Thursday, 31 January 2013

Travelling in Australia, Part 4

Our next stop was Bonegilla. We were going to spend two nights there with Debbie and her lovely family.


When we had left Melbourne the weather had been cloudy with a bit of a promise of rain in the air but by the time we reached Bonegilla it was hot. And it was to get hotter. Nothing like the recent weeks have been in Oz but close to 36 degrees. But it was nice and cool indoors. And there was no fire danger.


Fire danger rating sign


This is where we saw our first live kangaroos. As we took a drive to Lake Hume we passed Latchford Barracks, an Army base, and there they were in a fenced-in area doing nothing. One supposes that they´d at least would bother to hop along but no. They were grazing in the grass and were determined not to come any closer.


But that was only the beginning of our animal encounters. Later in the evening Debbie had arranged for us to meet Bruce and Bouncer, 2 young wombats being cared for by registered wildlife carers. It was amazing. We got to hold them and were told how their mother had been killed in some sort of an accident. They weighed about 14 kg and loved being patted after they were sure that we meant no harm and they had their carers close by.  As far as we could tell, they were the happiest wombats on this earth.









In Nature wombats dig extensive burrow systems with rodent-like front teeth and powerful claws. You can see their claws and teeth in the picture. One distinctive adaptation of wombats is their backwards pouch, which is very handy when they are digging; that way they do not gather dirt in their pouch over the young. Although they are mainly active during twilight and at night, wombats also venture out to feed on cool or overcast days. They are not commonly seen, but leave ample evidence of their passage, treating fences as minor inconveniences to be gone through or under. They leave behind distinctive cubic droppings so you´ll know they´ve been around. So to get to hold them and observe them at such a close range was something not even all Aussies have done.


Wombats are herbivores; their diet consists mostly of grasses, sedges (which superficially resemble grasses or rushes), herbs, bark, and roots.


Wombats' fur colour can vary from a sandy colour to brown, or from grey to black. All three known species of wombats average around a metre in length and weigh between 20 and 35 kg.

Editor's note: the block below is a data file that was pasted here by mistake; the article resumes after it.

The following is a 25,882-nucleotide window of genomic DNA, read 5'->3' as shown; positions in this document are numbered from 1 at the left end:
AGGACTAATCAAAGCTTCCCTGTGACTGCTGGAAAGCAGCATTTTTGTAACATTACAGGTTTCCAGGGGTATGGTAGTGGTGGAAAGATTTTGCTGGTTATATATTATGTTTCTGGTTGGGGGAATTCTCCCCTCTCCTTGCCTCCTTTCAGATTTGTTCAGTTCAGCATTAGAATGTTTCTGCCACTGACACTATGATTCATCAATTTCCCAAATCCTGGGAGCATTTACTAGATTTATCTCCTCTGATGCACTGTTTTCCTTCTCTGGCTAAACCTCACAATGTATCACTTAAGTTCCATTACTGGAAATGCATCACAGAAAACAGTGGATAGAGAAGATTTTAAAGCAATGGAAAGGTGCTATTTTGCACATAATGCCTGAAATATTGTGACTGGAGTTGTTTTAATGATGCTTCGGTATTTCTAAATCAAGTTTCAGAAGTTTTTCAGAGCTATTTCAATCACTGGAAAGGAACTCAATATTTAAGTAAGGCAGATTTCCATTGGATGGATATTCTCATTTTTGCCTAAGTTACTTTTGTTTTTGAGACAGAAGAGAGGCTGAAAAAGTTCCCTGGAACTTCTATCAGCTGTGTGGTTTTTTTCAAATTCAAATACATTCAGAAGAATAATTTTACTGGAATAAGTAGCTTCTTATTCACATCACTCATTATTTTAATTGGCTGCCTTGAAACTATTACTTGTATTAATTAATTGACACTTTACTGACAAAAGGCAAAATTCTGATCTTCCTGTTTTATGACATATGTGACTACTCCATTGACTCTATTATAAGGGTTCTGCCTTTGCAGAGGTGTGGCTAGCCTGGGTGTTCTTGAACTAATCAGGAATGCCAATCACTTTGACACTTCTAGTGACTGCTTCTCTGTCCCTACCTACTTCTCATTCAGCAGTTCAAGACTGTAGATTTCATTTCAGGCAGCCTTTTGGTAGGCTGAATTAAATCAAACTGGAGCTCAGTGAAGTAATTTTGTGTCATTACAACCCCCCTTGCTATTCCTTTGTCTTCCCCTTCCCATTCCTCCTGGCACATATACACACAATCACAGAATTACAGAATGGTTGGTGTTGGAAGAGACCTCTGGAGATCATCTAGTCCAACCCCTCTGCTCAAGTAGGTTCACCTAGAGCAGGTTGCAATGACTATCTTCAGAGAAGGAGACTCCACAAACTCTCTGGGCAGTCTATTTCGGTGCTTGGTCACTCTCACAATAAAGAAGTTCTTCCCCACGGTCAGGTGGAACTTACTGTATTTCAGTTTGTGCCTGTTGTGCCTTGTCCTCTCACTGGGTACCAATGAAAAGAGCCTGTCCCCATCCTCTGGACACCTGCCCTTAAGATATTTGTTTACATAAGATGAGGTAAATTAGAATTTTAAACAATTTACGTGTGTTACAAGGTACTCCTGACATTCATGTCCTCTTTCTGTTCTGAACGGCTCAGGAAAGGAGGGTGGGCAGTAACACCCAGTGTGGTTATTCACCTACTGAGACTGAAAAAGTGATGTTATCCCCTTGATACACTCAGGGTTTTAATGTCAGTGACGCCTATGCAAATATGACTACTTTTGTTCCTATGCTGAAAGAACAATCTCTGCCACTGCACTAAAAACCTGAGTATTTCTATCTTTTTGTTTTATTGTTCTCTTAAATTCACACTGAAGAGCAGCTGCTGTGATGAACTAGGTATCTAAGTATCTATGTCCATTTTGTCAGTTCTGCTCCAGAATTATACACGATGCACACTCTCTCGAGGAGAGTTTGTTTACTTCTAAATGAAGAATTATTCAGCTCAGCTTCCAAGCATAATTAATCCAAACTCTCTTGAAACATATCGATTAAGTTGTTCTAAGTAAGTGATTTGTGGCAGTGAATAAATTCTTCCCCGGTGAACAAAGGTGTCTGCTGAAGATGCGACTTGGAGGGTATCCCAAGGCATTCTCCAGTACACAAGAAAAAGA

Female wombats give birth to a single young in the spring, after a gestation period, which like all marsupials can vary, in the case of the wombat: 20–21 days. They have a well-developed pouch, which the young leave after about 6–7 months. Wombats are weaned after 15 months, and are sexually mature at 18 months.


Wombats have an extraordinarily slow metabolism, taking around 8 to 14 days (!!!) to complete digestion, which helps them survive in arid conditions. They generally move slowly. When threatened, however, they can reach up to 40 km/h and maintain that speed for up to 90 seconds. Wombats defend home territories centred on their burrows, and they react aggressively to intruders. The common wombat occupies a range of up to 23 ha.



Next day we went for drive in the mountains rounding Lake Hume. It is mainly a water reservoir and man-made artificial lake formed by the Hume Weir on the Murray River just downstream of its junction with the Mitta River. It is beautiful and it is easy to believe that its shores are used a lot by people going on a picnic or swimming, diving, fishing, boating or camping. I was told that it gets really packed with holidaymakers during the holiday season.



Scenery near Lake Hume

I am not quite sure if these ponds qualify as billabongs. Anyway, billabongs are ponds that are formed when river or creek changes direction and the billabong is cut off from the main source of water. Or maybe they are just watering holes for the cattle. An Aussie would know….




The lake looks funny because you can see dead trees in the middle of the lake or live trees a few metres from the shore marking maybe the previous waterline. Now there was plenty of water but it was obvious that that had not always been the case. When the lake was completed Tallangatta township had to be removed to a new location eight kilometres west from the original site, the old town is still there in the bottom of the lake.


Pelicans in Lake Hume


Hume Dam is the major operating storage of the River Murray system. The storage regulates the River Murray, and re-regulates water discharged from the Snowy Mountains Hydro-electric Scheme.

Releases from Hume Dam and downstream tributary streams supply irrigation, domestic and stock and urban demands to Victoria and New South Wales, and provide about one-third of South Australia's entitlement.






We stopped for lunch at a general store. Does it not look like something you would expect to see in an old movie? Only the horse wagons and ladies in long skirts are missing.




Plenty of delicious food to be had


But also other stuff was for sale or on display…


Beautiful old things




Then for a pint in a pub run by an English lady. The only Australian beer brand that we knew of was Foster´s

lager and it  turned out not to be sold in Australia. But there were others….






One customer had had enough…


So many things beer can do for you. Here is just one example.



Some customers had obviously left without their bras. Some had been sent in later. Jasmin and I walked out wearing ours…





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